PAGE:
The law firm claims that Aviva owes them money for loss of income due to the Covid-19 pandemic
Law firm Everatt’s is seeking a business interruption (BI) payout from insurer Aviva - the company claims that staff were unable to work from its main office during the UK’s first Covid-19-related lockdown last year, reported Law360.
In a High Court lawsuit, Everatt’s has argued that it is owed money by Aviva for loss of income due to the Covid-19 pandemic.
UK prime minister Boris Johnson ordered a national lockdown in March 2020 to control the spread of coronavirus - this saw many workplaces close and staff instead worked from home.
The law firm alleges that it has grounds for a payout under the prevention of access clause of its policy, which is triggered when access to the insured premises is denied as a result of action by government or a public authority.
According to a filing on 7 May, the restrictions introduced by Johnson meant that Everatt’s partners and staff could not work from a building in Harrow, north west London, and therefore lawyers could not meet clients’ needs, make or receive phone calls or gain access to documents, the law firm stated.
It added that they were “unable to work efficiently without access to all the facilities available at the premises”.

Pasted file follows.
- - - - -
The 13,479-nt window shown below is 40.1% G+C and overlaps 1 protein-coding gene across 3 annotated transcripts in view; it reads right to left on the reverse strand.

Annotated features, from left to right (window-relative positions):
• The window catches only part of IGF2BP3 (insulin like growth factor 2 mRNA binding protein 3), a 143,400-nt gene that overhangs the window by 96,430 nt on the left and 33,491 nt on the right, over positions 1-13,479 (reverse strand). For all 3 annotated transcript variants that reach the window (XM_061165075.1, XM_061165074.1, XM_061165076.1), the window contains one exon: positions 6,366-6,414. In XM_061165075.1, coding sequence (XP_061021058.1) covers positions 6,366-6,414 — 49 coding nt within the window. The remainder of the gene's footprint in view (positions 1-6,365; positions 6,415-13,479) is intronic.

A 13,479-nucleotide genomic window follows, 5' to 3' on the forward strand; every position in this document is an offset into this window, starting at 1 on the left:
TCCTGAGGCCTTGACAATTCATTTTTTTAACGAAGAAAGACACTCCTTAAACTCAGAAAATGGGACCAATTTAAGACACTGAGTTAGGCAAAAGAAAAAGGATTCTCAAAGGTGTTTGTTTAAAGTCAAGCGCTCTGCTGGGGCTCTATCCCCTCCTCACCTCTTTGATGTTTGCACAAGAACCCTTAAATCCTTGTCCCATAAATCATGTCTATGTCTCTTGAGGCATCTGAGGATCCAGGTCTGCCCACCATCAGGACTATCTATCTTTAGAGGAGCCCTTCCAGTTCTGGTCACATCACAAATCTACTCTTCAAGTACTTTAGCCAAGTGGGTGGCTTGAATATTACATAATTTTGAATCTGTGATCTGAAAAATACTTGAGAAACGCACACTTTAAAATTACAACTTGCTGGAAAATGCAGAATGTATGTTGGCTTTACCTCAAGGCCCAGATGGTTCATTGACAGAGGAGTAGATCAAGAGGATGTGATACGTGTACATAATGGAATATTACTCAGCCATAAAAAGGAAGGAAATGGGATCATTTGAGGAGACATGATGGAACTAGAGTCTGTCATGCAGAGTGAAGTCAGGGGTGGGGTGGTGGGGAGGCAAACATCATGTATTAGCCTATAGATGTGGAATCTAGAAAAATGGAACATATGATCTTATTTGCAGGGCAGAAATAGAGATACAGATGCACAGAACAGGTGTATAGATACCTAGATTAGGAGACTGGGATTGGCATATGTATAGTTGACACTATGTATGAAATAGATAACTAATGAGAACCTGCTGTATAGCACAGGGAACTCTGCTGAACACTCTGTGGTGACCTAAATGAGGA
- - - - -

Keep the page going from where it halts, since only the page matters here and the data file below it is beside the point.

Loss of income
The law firm was acquired by Axiom Stone Solicitors last September. Its claim against Aviva was assigned to loss adjusters Sedgwick International UK in January 2021, but since then there has been no proposals or interim payouts.
Everatt’s alleges in its lawsuit that it is covered for loss of income up to £478,000 ($677,000) as well as a range of increased offices expenses totalling approximately £150,000.
The issue of whether insurers should pay out on business interruption claims linked to the pandemic was decided by a UK Supreme Court judgment in January - this ruled mainly in favour of policyholders following the FCA initially bringing the test case.
The regulator sued eight insurers regarding 21 BI insurance policy wordings, as it sought to reach an “authoritative declaratory judgment” with a wide application.
Insurance Times contacted Aviva, but the insurer declined to comment.